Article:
We must all discover what works best to brush away our fears and trust our instincts. I am certain there is a great cook within each of us. I also believe that recipes are made to be passed along, as they have been for generations, evolving in the hands of each cook. And cookbooks are made to be written in and stained with oil or spices. That’s cooking!

So I hope my recipes will evolve in your hands, with your own creative touch – feel free to swap out the ingredients listed for something you like better or happen to have on hand, depending on the season.

Hearing from readers is one of my greatest joys. I love knowing, for instance, that guests have loved a meal, or that a family travelling around the world on a boat has adapted my recipes according to the ingredients they have found in one country or another. The chain of sharing extends far and wide

Welcome to Miss Maggie’s Kitchen!


Ingredients, serves 4-5

  • 1 pork tenderloin (about 600g)
  • 100g light brown sugar
  • 3 tbsp Dijon mustard
  • 3 tbsp unsweetened apple juice
  • 3 cloves garlic, finely chopped
  • 3 tbsp extra-virgin olive oil
  • 2 apples, skin on, cut into 1cm slices
  • 2 sprigs fresh thyme, snipped into small pieces
  • Salt and freshly ground pepper


1. Season the pork with salt and pepper.

2. In a bowl, combine the brown sugar, mustard, apple juice, and garlic to make a glaze.

3. Coat the pork with the glaze, set aside the rest.

4. Heat the olive oil in a large skillet over high heat. Add the pork tenderloin and cook until golden brown all over, turning it every 2–3 minutes.

5. Place the apple slices in the pan around the pork and lower the heat to medium. Cook for 10–15 minutes, until the apples are tender and browed, occasionally turning them over.

6. Pour the remaining glaze over the pork if necessary – the meat should be deeply caramelized.

7. Sprinkle with the thyme sprigs, season with salt and pepper, and serve immediately.


Ingredients, serves 4

  • 1 yellow onion, thinly sliced
  • 1 leek, white part only, thinly sliced and rinsed
  • 1 vegetable bouillon cube
  • 250g green peas
  • 2 bunches thin green asparagus
  • 150g ricotta
  • 1 piece preserved lemon, thinly sliced
  • 2 tbsp toasted almonds, finely chopped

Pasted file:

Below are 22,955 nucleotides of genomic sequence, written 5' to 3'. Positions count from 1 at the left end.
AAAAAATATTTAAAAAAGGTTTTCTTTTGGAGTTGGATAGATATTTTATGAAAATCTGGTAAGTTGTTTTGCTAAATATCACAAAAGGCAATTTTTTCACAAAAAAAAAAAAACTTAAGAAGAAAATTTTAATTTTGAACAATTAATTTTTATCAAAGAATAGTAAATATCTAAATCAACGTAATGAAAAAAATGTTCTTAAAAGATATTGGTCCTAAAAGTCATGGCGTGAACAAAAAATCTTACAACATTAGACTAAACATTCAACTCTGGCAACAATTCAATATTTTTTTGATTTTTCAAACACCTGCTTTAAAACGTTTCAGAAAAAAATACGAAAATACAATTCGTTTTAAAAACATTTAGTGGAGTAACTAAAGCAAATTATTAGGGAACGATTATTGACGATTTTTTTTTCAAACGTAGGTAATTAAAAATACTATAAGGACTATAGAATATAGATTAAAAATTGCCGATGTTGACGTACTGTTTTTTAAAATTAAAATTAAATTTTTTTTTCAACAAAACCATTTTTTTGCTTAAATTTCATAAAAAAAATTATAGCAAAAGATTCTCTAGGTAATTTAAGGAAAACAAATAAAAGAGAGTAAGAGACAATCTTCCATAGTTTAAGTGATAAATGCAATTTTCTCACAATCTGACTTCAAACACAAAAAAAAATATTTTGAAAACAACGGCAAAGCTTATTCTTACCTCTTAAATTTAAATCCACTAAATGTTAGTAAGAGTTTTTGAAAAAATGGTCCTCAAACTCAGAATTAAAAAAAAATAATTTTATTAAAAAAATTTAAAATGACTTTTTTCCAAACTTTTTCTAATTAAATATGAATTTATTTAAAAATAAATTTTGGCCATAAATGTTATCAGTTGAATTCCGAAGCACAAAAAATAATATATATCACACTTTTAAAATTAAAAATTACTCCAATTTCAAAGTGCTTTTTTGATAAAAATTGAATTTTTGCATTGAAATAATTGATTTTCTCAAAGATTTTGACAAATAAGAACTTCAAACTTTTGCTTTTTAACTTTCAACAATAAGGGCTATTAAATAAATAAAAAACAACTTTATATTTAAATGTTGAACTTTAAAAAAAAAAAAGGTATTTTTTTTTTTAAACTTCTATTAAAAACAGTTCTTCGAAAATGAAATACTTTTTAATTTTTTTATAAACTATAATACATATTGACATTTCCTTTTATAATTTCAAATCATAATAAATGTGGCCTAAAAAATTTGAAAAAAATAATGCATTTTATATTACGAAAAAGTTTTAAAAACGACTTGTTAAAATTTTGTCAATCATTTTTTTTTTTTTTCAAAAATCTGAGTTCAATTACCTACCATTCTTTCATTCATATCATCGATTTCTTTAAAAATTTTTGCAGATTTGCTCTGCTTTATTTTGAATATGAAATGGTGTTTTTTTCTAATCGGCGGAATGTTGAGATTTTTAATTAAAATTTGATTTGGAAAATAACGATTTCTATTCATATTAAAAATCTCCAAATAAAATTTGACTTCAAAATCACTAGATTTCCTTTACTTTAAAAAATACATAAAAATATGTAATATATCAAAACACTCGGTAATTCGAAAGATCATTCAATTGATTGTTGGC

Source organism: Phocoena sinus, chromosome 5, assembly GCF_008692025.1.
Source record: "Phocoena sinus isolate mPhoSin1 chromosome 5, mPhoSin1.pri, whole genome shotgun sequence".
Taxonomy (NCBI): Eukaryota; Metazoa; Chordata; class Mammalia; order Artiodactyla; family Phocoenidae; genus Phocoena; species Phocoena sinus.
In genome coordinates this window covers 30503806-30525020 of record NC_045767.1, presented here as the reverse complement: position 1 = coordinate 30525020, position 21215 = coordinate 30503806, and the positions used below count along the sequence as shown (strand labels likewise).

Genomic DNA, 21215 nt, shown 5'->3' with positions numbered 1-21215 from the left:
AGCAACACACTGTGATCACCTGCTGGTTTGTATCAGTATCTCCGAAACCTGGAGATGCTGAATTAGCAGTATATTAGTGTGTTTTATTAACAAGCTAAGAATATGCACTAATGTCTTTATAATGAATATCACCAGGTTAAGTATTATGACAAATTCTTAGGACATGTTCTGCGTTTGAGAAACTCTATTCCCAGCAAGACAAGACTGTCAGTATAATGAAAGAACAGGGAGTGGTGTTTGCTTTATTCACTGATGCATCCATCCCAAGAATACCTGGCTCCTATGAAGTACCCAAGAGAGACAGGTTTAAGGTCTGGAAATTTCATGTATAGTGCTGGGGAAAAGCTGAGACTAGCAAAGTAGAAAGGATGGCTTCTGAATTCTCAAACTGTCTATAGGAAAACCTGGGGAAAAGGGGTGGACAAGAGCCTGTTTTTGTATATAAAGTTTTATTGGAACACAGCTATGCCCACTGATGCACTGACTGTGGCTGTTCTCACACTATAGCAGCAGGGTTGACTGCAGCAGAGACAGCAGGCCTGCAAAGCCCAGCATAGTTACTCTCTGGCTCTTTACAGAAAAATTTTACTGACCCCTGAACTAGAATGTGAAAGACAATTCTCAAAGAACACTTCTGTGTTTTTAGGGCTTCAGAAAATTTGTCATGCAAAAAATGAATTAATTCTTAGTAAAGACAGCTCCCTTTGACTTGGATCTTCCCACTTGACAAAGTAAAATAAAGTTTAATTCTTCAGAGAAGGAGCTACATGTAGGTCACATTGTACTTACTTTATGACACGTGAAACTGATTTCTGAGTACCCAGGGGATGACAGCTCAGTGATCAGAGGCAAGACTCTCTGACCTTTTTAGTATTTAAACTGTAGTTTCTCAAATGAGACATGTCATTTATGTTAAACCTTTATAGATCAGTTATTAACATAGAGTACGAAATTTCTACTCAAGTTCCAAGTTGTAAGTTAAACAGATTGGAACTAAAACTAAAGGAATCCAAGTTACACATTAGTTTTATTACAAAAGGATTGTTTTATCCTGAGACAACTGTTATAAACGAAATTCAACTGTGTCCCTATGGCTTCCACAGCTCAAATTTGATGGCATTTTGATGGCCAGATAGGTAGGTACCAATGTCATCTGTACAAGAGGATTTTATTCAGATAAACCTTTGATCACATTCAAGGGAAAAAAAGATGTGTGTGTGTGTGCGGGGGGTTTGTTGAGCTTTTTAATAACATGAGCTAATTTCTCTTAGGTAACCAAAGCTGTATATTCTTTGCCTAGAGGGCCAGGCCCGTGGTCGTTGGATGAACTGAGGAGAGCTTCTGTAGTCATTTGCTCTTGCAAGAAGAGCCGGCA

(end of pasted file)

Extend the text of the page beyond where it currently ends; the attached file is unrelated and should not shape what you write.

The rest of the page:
• Extra-virgin olive oil
  • Salt and freshly ground pepper


1. In a skillet over low heat, cook the onion and leek in a small amount of olive oil until soft.

2. Trim off the bottom ends of the asparagus and cut all but 6 of the stalks into 2 pieces. Fill a large saucepan with water and bring to a boil; crumble in the bouillon cube and stir until dissolved. Add the asparagus and peas, reduce the heat to a simmer, and cook for 10 minutes.

3. Set aside the whole asparagus stalks for garnish and place the remaining stalks in a blender with the peas and broth (start with less broth if you want a thicker soup). Add the onion and leek and process until smooth.

4. Blend in the ricotta and season with salt and pepper.

5. Just before serving, garnish the soup with the preserved lemon slices and toasted almonds. Cut the reserved asparagus stalks in half lengthwise and add as a final flourish. Serve hot or cold.


Ingredients, serves 4-5

  • 1 wheel Camembert in a wooden box, at room temperature
  • 1 clove garlic, thinly sliced
  • A few sprigs fresh rosemary with flowers
  • Honey
  • 30-40g toasted hazelnuts, roughly chopped
  • White truffle oil
  • Toasted bread, for serving


1. Preheat the oven to 325°F (170°C/Gas Mark 3). Take the Camembert out of its wooden box and remove the wrapper. Nestle the base of the box into the top, line with a piece of parchment paper, and set the cheese within. Using a knife, score the cheese here and there.

2. Tuck a slice of garlic and a piece of rosemary sprig into each incision.

3. Drizzle the cheese with honey and bake for 15 minutes, until the rind is lightly golden.

4. Just before serving, sprinkle the hazelnuts and a few drops of truffle oil over the cheese. Serve warm with the toasted bread.